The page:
Bacteria as bioplastic factories
Researchers at the University of Tübingen have modified the metabolic pathway of special cyanobacteria so that they produce large quantities of the natural bioplastic polyhydroxybutyrate (PHB).
Plastic is a durable and versatile material. But the longevity of petroleum-based plastics is both a blessing and a curse, as plastic waste severely pollutes the environment. One alternative is biobased and biodegradable plastics, which are made from renewable raw materials or biogenic residues instead of petroleum. Researchers from Tübingen are now bringing a new player into play as a bioplastics manufacturer: cyanobacteria. Also known as microalgae or blue-green algae, these microorganisms have the ability to naturally produce bioplastics in the form of polyhydroxybutyrate (PHB). PHB can in turn be degraded in nature by bacteria, fungi or algae.
PHB production in the bacterium increased to 80%
A team led by Karl Forchhammer of the Interfaculty Institute of Microbiology and Infection Medicine at the University of Tübingen has now succeeded in modifying the metabolic pathway of cyanobacteria of the genus Synechocystis in such a way that they produce the natural substance PHB in such large quantities that industrial use is possible. The results were published in the scientific journals "" and "". According to the studies, a protein was identified in the bacteria that throttles the flow of carbon towards PHB within the bacterial cell. After removing the corresponding regulator, as well as other genetic modifications, the amount of PHB produced by the bacteria increased so enormously that it eventually accounted for more than 80% of the cell's total mass, they said. "We have created veritable plastic bacteria," says Moritz Koch, first author of the study, which was published in the journal "Microbial Cell Factories."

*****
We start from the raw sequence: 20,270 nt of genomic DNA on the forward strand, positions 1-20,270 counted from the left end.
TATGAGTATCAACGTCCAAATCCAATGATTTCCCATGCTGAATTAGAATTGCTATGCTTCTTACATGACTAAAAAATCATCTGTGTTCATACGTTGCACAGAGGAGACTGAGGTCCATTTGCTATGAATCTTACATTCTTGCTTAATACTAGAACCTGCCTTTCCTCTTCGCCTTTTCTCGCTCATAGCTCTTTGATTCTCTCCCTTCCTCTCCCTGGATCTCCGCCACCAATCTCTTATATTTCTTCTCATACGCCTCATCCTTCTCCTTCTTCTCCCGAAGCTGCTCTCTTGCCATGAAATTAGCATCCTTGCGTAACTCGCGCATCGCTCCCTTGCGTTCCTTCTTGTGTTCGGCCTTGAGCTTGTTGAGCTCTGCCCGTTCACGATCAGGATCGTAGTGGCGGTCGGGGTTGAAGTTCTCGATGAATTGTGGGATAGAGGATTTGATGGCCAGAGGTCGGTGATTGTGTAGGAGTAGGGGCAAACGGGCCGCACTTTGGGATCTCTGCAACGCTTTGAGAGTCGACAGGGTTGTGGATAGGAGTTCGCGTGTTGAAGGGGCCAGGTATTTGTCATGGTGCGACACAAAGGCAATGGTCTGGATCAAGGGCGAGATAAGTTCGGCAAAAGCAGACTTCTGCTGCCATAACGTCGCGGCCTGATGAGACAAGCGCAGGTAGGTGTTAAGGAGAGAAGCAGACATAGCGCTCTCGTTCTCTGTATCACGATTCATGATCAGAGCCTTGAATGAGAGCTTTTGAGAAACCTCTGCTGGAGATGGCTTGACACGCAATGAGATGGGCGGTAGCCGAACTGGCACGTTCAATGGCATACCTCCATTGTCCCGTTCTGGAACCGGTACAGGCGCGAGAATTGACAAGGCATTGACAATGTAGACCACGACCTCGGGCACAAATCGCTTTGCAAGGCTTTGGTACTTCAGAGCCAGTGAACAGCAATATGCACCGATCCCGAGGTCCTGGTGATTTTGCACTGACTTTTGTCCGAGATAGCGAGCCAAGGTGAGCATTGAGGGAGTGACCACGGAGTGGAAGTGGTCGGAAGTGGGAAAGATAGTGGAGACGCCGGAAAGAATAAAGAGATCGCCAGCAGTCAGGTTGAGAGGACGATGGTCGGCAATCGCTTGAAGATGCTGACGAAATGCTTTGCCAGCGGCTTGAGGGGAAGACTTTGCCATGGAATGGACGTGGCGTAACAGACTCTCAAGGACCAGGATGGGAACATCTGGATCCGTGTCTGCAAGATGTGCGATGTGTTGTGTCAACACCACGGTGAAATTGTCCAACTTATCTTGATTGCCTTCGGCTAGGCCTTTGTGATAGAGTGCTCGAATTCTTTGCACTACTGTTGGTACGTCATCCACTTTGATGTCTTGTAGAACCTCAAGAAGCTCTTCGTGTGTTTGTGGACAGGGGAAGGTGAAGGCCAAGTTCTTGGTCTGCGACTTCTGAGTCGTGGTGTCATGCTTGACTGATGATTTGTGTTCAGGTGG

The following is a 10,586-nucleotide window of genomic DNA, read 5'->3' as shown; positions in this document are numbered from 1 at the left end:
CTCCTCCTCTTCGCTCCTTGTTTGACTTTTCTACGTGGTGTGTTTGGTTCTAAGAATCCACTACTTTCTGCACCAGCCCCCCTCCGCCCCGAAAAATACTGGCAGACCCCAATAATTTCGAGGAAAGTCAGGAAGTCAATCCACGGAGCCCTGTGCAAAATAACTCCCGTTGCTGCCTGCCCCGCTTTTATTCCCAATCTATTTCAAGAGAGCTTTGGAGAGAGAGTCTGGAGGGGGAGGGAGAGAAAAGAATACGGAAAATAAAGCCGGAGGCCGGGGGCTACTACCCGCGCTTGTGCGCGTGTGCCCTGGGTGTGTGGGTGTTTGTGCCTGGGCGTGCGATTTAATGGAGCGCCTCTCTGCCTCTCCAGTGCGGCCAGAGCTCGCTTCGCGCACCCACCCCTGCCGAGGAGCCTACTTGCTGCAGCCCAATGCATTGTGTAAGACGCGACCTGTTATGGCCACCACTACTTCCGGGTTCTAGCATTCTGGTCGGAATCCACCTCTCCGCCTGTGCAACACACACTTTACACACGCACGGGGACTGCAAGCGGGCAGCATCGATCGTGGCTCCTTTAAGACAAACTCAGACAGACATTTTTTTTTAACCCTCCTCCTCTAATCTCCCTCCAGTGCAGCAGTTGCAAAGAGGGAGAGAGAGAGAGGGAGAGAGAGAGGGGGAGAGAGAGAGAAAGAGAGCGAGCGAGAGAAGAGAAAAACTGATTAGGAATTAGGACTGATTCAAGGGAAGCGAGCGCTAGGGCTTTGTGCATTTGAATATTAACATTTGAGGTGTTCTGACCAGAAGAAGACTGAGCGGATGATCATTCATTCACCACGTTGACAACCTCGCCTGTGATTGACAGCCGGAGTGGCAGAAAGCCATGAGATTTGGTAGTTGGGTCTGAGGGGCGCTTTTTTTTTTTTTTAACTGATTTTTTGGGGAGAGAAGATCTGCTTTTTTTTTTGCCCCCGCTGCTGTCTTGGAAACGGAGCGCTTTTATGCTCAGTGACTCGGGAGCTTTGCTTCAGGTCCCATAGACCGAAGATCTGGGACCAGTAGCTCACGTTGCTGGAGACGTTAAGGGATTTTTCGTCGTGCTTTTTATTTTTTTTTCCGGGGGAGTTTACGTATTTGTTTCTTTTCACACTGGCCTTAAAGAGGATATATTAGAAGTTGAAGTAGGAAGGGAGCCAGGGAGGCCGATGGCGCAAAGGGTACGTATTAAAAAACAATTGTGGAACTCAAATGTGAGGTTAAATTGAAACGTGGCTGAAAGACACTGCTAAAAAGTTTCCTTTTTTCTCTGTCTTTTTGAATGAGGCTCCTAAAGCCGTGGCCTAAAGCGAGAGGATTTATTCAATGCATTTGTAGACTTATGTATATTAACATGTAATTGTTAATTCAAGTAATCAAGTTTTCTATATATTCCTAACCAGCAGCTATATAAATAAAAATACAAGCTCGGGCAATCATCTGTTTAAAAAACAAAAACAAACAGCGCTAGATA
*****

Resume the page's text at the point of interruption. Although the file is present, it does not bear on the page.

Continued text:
Optimal players for sustainable bioplastics production
According to the researchers, the PHB produced from the bacteria can be used in the same way as the conventional plastic polypropylene, but is rapidly degradable in the environment, as well as pollutant-free. Since cyanobacteria only need water, carbon dioxide and sunlight to grow, they are "optimal players for climate-friendly and sustainable production," according to the researchers. "Once established in industry, the entire production of plastics could be revolutionized," Koch said. The Tübingen researchers now want to further optimize the use of the bacteria and scale it up to the point where large-scale use of bacterial bioplastic factories becomes possible.